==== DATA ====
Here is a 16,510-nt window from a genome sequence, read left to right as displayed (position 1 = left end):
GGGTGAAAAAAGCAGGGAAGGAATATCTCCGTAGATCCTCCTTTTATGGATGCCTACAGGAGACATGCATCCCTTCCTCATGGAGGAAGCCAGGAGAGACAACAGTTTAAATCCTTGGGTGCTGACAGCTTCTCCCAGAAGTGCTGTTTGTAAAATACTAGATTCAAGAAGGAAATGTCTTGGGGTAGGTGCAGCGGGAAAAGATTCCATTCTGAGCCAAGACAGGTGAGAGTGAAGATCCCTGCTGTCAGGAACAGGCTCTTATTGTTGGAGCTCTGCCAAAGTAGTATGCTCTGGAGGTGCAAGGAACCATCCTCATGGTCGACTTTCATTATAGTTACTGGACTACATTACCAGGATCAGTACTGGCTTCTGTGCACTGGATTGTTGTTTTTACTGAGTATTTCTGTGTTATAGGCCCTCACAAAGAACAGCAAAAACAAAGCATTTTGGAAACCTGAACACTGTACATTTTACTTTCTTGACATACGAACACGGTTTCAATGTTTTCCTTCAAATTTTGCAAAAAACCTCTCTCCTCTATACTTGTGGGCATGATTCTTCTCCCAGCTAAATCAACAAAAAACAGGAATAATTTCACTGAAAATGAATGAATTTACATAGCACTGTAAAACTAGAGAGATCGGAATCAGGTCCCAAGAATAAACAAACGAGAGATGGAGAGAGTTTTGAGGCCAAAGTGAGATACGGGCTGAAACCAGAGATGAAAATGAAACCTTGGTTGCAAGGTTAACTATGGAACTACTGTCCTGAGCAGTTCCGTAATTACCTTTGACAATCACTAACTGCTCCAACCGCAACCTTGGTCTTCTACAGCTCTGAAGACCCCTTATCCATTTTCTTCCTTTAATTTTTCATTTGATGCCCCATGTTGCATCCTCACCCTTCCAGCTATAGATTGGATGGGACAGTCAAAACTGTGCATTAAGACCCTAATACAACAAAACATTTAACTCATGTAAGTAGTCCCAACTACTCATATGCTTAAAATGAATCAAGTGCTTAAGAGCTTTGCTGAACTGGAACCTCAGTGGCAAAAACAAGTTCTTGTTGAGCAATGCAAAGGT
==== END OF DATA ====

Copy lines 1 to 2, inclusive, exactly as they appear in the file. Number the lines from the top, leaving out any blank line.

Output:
Here is a 16,510-nt window from a genome sequence, read left to right as displayed (position 1 = left end):
GGGTGAAAAAAGCAGGGAAGGAATATCTCCGTAGATCCTCCTTTTATGGATGCCTACAGGAGACATGCATCCCTTCCTCATGGAGGAAGCCAGGAGAGACAACAGTTTAAATCCTTGGGTGCTGACAGCTTCTCCCAGAAGTGCTGTTTGTAAAATACTAGATTCAAGAAGGAAATGTCTTGGGGTAGGTGCAGCGGGAAAAGATTCCATTCTGAGCCAAGACAGGTGAGAGTGAAGATCCCTGCTGTCAGGAACAGGCTCTTATTGTTGGAGCTCTGCCAAAGTAGTATGCTCTGGAGGTGCAAGGAACCATCCTCATGGTCGACTTTCATTATAGTTACTGGACTACATTACCAGGATCAGTACTGGCTTCTGTGCACTGGATTGTTGTTTTTACTGAGTATTTCTGTGTTATAGGCCCTCACAAAGAACAGCAAAAACAAAGCATTTTGGAAACCTGAACACTGTACATTTTACTTTCTTGACATACGAACACGGTTTCAATGTTTTCCTTCAAATTTTGCAAAAAACCTCTCTCCTCTATACTTGTGGGCATGATTCTTCTCCCAGCTAAATCAACAAAAAACAGGAATAATTTCACTGAAAATGAATGAATTTACATAGCACTGTAAAACTAGAGAGATCGGAATCAGGTCCCAAGAATAAACAAACGAGAGATGGAGAGAGTTTTGAGGCCAAAGTGAGATACGGGCTGAAACCAGAGATGAAAATGAAACCTTGGTTGCAAGGTTAACTATGGAACTACTGTCCTGAGCAGTTCCGTAATTACCTTTGACAATCACTAACTGCTCCAACCGCAACCTTGGTCTTCTACAGCTCTGAAGACCCCTTATCCATTTTCTTCCTTTAATTTTTCATTTGATGCCCCATGTTGCATCCTCACCCTTCCAGCTATAGATTGGATGGGACAGTCAAAACTGTGCATTAAGACCCTAATACAACAAAACATTTAACTCATGTAAGTAGTCCCAACTACTCATATGCTTAAAATGAATCAAGTGCTTAAGAGCTTTGCTGAACTGGAACCTCAGTGGCAAAAACAAGTTCTTGTTGAGCAATGCAAAGGT